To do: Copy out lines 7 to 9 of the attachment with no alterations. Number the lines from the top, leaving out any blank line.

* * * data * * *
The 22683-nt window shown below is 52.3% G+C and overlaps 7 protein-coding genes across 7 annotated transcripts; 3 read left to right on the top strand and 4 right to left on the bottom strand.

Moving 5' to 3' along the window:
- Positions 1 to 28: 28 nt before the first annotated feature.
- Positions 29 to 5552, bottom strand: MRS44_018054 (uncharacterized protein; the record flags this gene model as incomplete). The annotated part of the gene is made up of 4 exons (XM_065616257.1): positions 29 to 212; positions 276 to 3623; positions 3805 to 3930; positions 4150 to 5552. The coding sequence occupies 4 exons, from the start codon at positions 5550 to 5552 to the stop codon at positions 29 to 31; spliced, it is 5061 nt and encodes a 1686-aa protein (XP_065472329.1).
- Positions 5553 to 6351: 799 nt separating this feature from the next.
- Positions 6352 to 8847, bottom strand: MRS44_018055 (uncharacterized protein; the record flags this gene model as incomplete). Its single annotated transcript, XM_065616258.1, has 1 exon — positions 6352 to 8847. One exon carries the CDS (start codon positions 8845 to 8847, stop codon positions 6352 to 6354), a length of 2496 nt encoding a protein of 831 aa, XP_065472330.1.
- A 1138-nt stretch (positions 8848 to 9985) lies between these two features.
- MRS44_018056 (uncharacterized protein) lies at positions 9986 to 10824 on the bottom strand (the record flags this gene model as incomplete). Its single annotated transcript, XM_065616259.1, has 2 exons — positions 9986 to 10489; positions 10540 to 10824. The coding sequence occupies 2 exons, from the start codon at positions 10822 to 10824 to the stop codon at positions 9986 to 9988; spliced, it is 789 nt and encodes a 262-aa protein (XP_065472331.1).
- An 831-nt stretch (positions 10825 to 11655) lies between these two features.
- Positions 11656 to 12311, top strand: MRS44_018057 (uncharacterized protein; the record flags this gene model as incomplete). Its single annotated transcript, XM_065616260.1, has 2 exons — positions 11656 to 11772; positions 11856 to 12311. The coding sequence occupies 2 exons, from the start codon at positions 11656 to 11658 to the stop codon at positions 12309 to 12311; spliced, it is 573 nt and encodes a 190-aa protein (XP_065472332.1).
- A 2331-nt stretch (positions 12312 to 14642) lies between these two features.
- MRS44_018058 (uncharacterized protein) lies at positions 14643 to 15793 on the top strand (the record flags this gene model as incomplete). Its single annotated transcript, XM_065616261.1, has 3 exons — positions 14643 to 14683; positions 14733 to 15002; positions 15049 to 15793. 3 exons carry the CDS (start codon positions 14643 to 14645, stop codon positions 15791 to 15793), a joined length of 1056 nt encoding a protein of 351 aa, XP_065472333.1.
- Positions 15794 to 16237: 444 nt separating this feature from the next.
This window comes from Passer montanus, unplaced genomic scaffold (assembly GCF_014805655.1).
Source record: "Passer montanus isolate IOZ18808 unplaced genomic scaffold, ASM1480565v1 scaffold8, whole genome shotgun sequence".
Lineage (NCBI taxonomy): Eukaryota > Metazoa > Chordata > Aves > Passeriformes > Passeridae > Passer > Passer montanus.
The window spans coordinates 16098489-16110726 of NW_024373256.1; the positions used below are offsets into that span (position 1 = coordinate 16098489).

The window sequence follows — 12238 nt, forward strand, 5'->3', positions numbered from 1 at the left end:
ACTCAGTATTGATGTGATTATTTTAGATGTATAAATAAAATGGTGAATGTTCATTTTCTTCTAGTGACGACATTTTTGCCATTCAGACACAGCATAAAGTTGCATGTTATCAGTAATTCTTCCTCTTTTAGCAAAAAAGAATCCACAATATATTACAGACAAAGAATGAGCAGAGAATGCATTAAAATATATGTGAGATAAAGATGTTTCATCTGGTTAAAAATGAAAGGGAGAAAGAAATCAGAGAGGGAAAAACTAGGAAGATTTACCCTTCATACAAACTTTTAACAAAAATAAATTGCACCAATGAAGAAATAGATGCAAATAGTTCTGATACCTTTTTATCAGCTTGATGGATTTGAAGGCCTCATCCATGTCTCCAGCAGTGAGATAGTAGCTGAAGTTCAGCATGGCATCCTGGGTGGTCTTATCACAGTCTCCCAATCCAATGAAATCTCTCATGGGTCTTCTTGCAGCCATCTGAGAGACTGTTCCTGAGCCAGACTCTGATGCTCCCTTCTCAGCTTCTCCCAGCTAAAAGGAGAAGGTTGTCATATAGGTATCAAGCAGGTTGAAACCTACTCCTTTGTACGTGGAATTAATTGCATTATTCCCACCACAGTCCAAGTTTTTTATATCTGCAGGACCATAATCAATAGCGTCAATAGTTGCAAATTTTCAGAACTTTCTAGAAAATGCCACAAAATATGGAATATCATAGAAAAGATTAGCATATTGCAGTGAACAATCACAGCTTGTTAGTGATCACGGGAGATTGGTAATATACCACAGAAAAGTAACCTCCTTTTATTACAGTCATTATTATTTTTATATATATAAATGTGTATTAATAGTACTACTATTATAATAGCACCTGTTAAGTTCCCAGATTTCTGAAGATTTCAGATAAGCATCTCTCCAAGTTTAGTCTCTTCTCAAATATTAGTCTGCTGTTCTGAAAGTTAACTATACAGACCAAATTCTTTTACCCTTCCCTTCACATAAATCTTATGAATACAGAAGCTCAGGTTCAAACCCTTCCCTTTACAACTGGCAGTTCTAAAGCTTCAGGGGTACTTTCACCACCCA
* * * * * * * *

- A 1138-nt stretch (positions 8848 to 9985) lies between these two features.
- MRS44_018056 (uncharacterized protein) lies at positions 9986 to 10824 on the bottom strand (the record flags this gene model as incomplete). Its single annotated transcript, XM_065616259.1, has 2 exons — positions 9986 to 10489; positions 10540 to 10824. The coding sequence occupies 2 exons, from the start codon at positions 10822 to 10824 to the stop codon at positions 9986 to 9988; spliced, it is 789 nt and encodes a 262-aa protein (XP_065472331.1).
- An 831-nt stretch (positions 10825 to 11655) lies between these two features.